HARARE – Inflation is on the rampage in Zimbabwe, with the year on year rate for the month of October spiking by as much as 15.46 percentage points to 20.85 percent, Zimbabwe Statistics (Zimstats) said on Tuesday, further highlighting the scourge of price hikes emanating from rising parallel market currency rates in the past two months.
Reserve Bank of Zimbabwe governor, John Mangudya had earlier said inflation was set to be contained within the 7 percent regional threshold but the announcement by Zimstats has left experts and economists saying Zimbabwe’s economy is teetering on the edge.
“The year on year inflation rate (annual percentage change) for the month of October 2018 as measured by the all items Consumer Price Index (CPI) stood at 20.85 percent, gaining 15.46 percentage points on the September 2018 rate of 5.39 percent,” said Zimstats on Tuesday.
It further said the “year-on-year food and non-alcoholic beverages inflation prone to transitory shocks stood at 26.78 percent whilst the non-food inflation rate was 18.06 percent” during the same period.
Tynos Musole, a junior analyst with experience in insurance industry said “mitigating interventions that at least slow the rate of decay” were needed as a “a panicky economy will exacerbate the situation” especially at a time Zimbabwe is resisting austerity measures.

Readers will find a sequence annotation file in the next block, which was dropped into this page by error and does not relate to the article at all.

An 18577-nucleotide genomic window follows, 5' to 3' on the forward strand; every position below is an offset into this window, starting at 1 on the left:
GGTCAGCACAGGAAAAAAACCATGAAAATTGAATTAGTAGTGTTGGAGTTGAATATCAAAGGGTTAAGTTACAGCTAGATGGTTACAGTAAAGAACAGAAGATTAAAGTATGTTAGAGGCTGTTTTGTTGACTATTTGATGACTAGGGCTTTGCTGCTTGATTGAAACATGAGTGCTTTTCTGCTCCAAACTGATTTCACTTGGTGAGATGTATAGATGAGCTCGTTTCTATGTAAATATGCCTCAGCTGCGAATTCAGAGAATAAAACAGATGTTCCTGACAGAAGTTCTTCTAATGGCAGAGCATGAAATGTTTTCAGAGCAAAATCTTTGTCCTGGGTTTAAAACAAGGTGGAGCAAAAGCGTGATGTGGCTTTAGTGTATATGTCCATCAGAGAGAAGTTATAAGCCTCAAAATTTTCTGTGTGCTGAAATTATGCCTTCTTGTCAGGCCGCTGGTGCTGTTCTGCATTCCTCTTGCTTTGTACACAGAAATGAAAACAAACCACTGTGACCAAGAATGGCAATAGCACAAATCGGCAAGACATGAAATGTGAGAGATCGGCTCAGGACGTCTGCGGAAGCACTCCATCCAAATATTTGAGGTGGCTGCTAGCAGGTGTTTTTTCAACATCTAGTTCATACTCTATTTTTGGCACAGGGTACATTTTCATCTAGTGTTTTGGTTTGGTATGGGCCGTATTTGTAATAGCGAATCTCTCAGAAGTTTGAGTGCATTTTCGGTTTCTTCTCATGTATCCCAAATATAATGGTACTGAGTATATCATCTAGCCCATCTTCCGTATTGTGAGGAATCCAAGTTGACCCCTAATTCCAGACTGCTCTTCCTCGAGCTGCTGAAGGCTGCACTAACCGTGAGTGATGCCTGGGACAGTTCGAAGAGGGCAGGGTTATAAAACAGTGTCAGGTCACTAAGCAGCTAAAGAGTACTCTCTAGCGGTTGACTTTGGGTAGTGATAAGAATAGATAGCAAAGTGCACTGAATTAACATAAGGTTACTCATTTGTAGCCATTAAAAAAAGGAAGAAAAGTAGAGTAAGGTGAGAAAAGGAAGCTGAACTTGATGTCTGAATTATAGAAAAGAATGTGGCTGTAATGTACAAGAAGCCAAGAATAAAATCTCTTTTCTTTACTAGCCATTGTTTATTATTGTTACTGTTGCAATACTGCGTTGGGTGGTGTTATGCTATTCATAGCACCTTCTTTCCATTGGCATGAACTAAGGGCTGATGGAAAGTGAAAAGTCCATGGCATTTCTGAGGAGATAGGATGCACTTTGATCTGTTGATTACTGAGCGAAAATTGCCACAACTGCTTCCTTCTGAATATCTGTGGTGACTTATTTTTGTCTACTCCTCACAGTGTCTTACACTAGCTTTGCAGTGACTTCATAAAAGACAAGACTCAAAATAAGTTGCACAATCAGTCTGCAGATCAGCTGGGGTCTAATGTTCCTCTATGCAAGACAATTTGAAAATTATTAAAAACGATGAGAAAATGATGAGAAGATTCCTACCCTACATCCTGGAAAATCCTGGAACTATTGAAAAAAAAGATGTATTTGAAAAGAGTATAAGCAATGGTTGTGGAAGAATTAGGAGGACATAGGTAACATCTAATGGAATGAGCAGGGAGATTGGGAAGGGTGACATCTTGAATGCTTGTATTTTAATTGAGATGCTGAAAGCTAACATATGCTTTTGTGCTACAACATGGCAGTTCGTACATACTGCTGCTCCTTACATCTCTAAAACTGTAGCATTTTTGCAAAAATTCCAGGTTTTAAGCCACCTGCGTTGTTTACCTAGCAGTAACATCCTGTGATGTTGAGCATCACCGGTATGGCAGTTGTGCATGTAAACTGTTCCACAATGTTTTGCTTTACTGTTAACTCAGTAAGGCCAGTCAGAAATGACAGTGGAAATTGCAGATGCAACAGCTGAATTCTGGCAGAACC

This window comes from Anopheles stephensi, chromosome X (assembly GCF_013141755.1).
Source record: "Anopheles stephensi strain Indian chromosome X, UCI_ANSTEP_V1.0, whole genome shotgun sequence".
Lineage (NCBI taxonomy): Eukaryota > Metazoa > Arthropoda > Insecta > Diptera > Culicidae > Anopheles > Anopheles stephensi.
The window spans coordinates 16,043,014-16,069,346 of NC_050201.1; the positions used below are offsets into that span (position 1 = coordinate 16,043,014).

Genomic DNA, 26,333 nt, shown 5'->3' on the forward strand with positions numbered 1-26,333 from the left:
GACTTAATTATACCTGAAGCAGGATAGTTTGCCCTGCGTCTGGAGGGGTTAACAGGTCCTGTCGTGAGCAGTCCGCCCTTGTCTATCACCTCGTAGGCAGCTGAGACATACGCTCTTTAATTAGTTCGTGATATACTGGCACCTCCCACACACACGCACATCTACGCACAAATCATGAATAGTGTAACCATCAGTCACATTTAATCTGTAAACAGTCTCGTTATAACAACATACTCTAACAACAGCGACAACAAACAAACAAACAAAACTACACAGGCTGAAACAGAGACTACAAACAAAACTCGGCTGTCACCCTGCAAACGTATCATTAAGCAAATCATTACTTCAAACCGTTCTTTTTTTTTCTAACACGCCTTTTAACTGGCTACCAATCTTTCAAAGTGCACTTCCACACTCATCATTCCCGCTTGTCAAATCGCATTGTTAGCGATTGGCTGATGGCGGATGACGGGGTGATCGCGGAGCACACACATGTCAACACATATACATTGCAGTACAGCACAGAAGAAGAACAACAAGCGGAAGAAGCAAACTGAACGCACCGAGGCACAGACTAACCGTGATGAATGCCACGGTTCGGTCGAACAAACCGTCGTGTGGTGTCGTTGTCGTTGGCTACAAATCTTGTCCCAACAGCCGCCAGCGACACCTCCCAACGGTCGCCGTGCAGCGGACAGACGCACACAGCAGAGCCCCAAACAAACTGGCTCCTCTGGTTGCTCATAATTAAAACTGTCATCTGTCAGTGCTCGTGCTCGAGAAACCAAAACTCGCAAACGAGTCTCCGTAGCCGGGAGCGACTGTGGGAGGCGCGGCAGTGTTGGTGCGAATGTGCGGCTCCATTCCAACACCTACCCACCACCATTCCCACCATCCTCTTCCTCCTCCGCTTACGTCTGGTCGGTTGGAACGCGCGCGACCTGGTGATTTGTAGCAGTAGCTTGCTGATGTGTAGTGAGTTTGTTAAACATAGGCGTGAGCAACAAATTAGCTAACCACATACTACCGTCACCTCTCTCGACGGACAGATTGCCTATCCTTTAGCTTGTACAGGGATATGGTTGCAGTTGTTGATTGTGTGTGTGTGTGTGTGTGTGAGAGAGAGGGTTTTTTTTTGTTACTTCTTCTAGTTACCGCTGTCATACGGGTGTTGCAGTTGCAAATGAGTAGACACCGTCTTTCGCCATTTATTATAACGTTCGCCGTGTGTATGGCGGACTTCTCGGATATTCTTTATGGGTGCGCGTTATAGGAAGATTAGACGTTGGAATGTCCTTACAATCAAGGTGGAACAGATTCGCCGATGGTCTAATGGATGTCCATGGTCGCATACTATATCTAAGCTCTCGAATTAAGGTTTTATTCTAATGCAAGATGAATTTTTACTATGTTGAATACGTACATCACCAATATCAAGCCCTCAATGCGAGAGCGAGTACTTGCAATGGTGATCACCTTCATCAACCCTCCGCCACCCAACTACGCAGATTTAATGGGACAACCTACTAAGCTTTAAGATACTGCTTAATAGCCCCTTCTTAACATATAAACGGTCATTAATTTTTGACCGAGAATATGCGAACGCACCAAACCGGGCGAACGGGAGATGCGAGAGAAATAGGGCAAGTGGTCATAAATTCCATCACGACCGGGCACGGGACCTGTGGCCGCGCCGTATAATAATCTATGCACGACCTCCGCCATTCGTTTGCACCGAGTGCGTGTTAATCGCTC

“Mangudya said inflation figures between 3 percent to 7 percent are optimal. Any inflation beyond 7 percent will increase demand for wage adjustments. We are now playing on slippery slopes,” Tweeted Musole.
The consumer price index for Zimbabwe for the month of October stood at 118.73 compared with 101.97 in September 2018 and 98.24 in October 2017.
Other economists dispute the official inflation stats issued by the government, saying the yearly inflation rate may have climbed up to levels around 300 percent. Some government workers such as teachers have started to demand payment in forex as the economy increasingly dollarises.
The government has been blamed for excessively printing bond notes which have fueled inflation owing to continued weakness in the quasi-currency President Emerson Mnangagwa’s administration still insists has equal value to the greenback.